The number of belugas in captivity is estimated at 200. Environmental organization hopes to create a natural sanctuary for 4 to 8 whales off the east coast of Nova Scotia (The Canadian Press)
Plans appear to be well advanced for the creation of a deep sea sanctuary on the east coast of Canada for captive beluga whales.
After exploring sites across North America, the Whale Sanctuary Project settled at two potential sites in Nova Scotia.
Lori Marino, president of the project, is a neuroscientist who has studied the intelligence of whales and dolphins. She says the final site must have an acceptable depth of 15 meters, be ice free in winter and have an average water temperature acceptable for beluga whales, be protected from major storm surges and other factors, such as current movement appropriate for flushing. The ancient whales of the marine park would then live their lives, between 40 and 80 years, in a much more natural way.
About 40 acres or 16 hectares would be protected, giving the whales enough room for natural activity. although bred in captivity, they could not survive in the wild.
Six to eight formerly captive whales are expected to be transferred to the ocean site.
The Whale Sanctuary Project says it has private funding to create the site, around $ 15 million for the nets, interpretive center, veterinary facility, and non-invasive viewing sites.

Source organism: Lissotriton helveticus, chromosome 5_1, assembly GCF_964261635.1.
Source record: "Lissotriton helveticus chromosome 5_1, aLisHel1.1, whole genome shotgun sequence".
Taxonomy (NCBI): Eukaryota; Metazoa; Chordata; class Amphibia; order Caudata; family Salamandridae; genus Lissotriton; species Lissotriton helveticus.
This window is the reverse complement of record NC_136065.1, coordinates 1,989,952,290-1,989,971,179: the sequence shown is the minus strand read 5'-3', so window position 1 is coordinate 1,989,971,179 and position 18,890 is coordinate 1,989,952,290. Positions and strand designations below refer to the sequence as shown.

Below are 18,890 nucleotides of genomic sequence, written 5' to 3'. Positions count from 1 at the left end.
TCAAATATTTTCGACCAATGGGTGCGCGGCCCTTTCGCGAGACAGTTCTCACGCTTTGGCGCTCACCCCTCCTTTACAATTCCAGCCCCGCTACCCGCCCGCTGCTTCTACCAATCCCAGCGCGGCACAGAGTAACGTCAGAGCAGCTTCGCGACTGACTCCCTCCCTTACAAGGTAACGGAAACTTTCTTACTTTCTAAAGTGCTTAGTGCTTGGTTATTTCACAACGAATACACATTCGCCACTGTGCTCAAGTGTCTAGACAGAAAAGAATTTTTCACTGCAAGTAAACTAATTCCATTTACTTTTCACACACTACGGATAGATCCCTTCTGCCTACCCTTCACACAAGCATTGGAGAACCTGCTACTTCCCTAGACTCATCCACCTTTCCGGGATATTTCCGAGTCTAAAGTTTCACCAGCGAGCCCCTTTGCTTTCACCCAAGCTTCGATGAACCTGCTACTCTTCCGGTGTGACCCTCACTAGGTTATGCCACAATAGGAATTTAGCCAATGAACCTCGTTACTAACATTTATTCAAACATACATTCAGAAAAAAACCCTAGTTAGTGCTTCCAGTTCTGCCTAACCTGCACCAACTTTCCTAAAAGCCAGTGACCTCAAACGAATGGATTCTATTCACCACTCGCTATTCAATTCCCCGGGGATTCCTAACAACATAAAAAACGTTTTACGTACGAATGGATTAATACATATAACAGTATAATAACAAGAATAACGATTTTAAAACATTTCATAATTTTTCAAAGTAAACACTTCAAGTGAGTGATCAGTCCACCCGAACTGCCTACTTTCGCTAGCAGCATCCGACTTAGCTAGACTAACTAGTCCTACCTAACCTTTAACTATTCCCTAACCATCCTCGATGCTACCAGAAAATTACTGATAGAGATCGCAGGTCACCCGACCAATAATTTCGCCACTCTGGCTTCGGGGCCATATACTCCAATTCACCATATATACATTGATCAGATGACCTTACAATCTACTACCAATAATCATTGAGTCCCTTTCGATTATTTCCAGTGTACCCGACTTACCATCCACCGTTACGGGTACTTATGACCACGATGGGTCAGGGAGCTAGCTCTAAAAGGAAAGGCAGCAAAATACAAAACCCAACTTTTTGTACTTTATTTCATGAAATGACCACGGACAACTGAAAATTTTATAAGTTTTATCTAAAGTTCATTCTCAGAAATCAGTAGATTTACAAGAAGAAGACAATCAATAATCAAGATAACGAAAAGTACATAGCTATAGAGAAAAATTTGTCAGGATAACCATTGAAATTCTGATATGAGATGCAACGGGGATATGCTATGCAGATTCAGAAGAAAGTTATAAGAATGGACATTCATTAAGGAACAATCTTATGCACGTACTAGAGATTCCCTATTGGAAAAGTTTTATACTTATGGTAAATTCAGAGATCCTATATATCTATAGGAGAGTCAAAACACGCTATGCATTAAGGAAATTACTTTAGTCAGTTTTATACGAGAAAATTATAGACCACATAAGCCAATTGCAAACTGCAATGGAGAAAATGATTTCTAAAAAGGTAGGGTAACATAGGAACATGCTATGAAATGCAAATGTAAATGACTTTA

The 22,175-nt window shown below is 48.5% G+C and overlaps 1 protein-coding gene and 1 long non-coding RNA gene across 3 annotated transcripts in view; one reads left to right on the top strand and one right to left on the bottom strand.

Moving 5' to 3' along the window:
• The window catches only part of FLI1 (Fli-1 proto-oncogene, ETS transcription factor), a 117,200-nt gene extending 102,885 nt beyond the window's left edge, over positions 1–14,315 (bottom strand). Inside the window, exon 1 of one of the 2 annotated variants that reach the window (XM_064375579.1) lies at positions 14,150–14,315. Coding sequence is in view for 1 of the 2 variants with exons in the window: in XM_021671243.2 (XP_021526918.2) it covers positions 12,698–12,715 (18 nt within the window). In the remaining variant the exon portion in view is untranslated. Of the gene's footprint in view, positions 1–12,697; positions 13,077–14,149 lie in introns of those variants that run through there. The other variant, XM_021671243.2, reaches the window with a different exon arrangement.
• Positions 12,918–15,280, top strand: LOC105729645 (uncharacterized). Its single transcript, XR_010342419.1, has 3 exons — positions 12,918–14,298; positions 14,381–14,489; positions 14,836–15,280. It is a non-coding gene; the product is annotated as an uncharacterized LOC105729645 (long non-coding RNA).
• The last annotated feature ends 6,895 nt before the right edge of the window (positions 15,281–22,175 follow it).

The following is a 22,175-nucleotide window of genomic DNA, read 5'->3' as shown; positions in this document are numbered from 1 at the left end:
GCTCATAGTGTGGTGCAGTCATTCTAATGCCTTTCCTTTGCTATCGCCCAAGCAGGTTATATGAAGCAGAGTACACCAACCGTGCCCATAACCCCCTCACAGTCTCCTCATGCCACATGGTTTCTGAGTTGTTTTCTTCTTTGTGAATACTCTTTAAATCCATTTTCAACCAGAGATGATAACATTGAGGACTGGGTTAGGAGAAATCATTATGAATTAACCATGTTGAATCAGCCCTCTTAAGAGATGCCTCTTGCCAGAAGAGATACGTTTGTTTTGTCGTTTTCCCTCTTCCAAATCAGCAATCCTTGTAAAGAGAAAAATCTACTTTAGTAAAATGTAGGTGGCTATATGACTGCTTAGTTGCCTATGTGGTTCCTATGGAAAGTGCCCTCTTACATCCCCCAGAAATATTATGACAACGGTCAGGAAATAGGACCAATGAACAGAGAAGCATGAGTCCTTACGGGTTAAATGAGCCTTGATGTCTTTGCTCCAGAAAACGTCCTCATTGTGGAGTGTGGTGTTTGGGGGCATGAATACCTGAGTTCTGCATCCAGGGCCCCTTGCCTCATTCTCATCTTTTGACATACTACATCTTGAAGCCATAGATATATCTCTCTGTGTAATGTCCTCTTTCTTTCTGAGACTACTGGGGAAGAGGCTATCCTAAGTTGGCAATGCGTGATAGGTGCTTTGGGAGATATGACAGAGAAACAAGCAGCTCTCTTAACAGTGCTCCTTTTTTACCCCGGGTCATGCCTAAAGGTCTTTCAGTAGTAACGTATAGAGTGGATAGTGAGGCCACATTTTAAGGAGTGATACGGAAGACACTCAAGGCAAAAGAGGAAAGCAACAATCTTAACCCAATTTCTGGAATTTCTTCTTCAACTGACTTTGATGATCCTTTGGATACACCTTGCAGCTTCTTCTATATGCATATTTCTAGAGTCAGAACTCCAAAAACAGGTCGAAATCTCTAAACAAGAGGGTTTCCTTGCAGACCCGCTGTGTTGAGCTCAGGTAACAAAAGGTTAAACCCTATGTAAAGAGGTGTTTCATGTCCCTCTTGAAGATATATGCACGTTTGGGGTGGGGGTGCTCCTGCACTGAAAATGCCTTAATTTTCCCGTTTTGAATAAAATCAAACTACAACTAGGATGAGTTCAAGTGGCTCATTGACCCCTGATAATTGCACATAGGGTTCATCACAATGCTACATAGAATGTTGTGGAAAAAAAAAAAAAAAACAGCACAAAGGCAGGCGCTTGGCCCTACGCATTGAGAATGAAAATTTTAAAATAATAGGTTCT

The group held a number of meetings with residents of the two potential sites, Port Hilford and Mushaboom to ensure they would be okay with the project becoming an eco-tourist destination, donations would help pay for the long term maintenance.
At this point, while many locals agree, some lobster fishermen have expressed their opposition, as have other boaters who travel the area. The project seems to prefer Mushaboom, but at the moment there is greater local acceptance in the Port Hilford area.
Another local meeting near Mushaboom will take place on December 16 to present the latest plans and get local feedback. Marino says the project cannot move forward without local approval.
It wouldn’t be the first such sanctuary for beluga whales. This was created by the Sea Life Trust in a location in Iceland.
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